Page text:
3. Develop new tools to overcome systemic issues: 45% of millennial women say that their workplaces inadequately support family planning (e.g. childcare, egg freezing, ample maternity leave). In actuality, the lack of family services in today’s workforce equally hurts men who are family oriented. The lack of — or shorter — paternity leave sends the wrong signal to society that men are only needed in the workplace and not at home taking care of a baby — where they too can be effective.
  4. Build new models of families and relationships: Over time, traditional gender roles have blurred. Today’s millennial women are seeking true equality in partnerships, placing new expectations on men to share the important responsibilities at home. The term “breadwinner” is becoming antiquated, as more couples seek equal partner and financial relationships that are not beholden to archaic stereotypes.
  5. Amplify the female financial voice: Our study shows that millennial women feel they lack the same financial confidence as men because men are often raised to pursue financial knowledge and success, while women are seemingly encouraged to pursue more traditionally feminine interests such as beauty, fashion and romantic relationships. Our current media landscape is in a unique position in that it can provide financial content to equally serve both men and women without playing into either gender’s social norms — whether this will happen on a regular basis remains to be seen.

You are a person of enormous influence. If you could inspire a movement that would bring the most amount of good to the most amount of people, what would that be? You never know what your idea can trigger.

Without doubt, women’s equality and inclusion. I have a 14-year-old daughter, which is why I am so passionate about it. I’d love this to not be a discussion or a term when she enters the workforce or whatever her path will be. Despite the amount of change we’ve already seen, there is still so much room for more, especially for women-owned small businesses. Visa-owned studies show that three quarters of women entrepreneurs (73 percent) report difficulty in obtaining the funding they needed to start their own business, with 61 percent self-funding their businesses. While the “State of Female Entrepreneurship” report also revealed that 79 percent of American women entrepreneurs feel more empowered now than they did five years ago, many still face several obstacles to growing their businesses. We want to be a part of that change, and make sure it happens on a global scale.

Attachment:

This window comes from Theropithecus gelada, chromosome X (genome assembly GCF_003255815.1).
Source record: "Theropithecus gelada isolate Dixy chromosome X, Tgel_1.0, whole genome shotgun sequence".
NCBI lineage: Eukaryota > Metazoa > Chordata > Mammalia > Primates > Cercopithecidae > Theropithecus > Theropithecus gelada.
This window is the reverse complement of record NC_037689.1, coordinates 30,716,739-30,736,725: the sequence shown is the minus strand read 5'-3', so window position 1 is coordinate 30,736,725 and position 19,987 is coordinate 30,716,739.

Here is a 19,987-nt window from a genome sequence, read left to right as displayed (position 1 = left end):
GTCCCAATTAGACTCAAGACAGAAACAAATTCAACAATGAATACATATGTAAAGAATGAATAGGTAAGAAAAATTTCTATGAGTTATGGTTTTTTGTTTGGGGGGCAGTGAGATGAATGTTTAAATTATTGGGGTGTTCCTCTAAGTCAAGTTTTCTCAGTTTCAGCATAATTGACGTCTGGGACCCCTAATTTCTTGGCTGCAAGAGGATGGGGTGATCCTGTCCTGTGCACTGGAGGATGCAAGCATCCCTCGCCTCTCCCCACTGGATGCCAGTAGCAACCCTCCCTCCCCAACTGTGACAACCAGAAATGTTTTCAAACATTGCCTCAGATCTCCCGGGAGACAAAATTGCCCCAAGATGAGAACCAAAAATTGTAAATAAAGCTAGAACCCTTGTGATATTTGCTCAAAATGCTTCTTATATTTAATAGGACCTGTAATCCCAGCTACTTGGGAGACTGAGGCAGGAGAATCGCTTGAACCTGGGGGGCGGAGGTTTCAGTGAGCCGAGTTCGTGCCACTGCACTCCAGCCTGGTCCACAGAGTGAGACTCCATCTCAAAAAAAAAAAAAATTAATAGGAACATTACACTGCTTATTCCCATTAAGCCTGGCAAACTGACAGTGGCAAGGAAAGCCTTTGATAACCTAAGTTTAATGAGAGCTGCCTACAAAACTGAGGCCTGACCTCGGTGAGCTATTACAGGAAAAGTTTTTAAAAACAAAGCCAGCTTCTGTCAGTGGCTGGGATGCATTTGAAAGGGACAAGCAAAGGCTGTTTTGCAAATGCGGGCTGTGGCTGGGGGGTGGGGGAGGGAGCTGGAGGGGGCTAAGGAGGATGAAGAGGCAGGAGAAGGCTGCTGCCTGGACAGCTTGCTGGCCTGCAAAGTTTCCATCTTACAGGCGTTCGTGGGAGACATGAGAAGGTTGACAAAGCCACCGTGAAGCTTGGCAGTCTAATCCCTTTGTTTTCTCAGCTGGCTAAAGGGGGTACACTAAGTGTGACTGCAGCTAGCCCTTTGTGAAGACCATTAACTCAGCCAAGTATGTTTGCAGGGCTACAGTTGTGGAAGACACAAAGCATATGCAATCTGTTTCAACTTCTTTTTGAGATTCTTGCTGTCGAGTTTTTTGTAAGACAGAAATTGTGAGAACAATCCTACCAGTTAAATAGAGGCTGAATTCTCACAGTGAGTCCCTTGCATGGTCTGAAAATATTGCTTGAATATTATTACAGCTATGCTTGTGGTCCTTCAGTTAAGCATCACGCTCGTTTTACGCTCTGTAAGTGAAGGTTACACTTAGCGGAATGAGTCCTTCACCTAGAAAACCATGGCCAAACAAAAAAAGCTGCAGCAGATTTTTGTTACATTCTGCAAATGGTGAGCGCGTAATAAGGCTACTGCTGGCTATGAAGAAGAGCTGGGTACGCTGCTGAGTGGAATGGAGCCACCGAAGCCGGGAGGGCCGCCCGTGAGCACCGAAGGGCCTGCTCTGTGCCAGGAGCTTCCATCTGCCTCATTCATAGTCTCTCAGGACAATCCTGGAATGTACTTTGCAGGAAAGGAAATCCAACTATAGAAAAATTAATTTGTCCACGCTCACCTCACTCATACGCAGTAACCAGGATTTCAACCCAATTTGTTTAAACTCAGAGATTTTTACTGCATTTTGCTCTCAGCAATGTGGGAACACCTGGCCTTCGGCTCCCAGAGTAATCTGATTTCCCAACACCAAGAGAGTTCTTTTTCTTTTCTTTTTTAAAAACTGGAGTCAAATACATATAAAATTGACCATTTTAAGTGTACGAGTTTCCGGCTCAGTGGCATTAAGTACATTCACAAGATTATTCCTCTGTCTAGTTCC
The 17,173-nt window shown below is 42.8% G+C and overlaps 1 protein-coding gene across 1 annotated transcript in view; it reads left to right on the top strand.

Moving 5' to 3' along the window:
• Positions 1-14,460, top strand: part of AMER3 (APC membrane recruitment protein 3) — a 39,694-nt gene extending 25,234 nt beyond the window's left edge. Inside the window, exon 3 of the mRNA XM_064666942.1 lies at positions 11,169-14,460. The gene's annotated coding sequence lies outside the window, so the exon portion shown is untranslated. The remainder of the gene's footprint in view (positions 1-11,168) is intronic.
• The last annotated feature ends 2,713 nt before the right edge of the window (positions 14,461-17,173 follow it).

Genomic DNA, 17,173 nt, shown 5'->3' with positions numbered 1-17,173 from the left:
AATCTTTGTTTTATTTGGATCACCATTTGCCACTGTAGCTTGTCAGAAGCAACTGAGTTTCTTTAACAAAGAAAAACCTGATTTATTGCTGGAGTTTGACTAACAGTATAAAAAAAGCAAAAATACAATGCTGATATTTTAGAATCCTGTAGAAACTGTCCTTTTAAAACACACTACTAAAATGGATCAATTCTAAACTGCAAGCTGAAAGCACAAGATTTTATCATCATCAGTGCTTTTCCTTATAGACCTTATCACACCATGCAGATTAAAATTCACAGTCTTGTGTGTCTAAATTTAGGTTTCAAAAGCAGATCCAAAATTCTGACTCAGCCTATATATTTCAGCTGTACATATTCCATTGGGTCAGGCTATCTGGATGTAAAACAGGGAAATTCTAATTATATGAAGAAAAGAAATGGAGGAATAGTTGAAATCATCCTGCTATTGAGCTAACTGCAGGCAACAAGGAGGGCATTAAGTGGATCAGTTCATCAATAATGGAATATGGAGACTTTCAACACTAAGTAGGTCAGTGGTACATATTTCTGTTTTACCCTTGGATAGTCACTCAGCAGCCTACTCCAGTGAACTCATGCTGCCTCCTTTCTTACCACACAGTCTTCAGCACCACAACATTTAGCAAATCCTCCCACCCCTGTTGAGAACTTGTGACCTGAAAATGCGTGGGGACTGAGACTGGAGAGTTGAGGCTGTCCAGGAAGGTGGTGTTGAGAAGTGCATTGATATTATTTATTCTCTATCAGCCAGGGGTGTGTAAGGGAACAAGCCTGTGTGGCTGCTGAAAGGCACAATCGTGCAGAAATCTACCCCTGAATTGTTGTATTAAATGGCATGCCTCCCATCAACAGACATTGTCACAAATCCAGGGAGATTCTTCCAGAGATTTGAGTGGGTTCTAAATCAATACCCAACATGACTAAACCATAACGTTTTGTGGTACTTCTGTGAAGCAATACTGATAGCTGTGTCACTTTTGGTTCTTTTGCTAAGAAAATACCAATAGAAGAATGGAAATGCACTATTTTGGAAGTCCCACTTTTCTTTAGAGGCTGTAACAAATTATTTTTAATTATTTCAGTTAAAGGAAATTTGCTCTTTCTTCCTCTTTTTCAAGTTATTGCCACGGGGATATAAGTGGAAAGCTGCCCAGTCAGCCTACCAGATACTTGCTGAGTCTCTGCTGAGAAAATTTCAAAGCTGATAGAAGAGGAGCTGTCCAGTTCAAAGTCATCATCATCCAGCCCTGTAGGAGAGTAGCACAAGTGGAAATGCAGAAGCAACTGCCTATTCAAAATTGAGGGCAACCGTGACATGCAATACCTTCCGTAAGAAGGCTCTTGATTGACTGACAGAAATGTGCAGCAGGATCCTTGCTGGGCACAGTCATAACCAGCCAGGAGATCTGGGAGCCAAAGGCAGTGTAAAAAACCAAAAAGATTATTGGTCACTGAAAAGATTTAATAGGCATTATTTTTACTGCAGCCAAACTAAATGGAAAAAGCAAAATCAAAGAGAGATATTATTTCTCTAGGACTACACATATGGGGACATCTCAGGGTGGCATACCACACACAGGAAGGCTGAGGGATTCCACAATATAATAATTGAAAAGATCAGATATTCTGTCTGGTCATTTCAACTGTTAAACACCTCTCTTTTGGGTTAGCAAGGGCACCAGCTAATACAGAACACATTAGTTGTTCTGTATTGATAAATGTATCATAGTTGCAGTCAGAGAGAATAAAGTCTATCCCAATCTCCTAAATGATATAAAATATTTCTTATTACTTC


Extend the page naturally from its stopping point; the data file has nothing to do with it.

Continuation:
Can you please give us your favorite “Life Lesson Quote”? Can you share how that was relevant to you in your life?

“Courage is the most important of all the virtues because without courage, you can’t practice any other virtue consistently” — Maya Angelou. A close friend gave me a bowl with that quote on it shortly after my husband passed away very suddenly. It speaks to strength and resilience during difficult times, and is always something I try to remember.

Is there a person in the world, or in the US whom you would love to have a private breakfast or lunch with, and why?

Oprah Winfrey. I’d love to ask her about the obstacles she faced and overcame to become one of the most powerful women in the world.

Thank you for all of these great insights!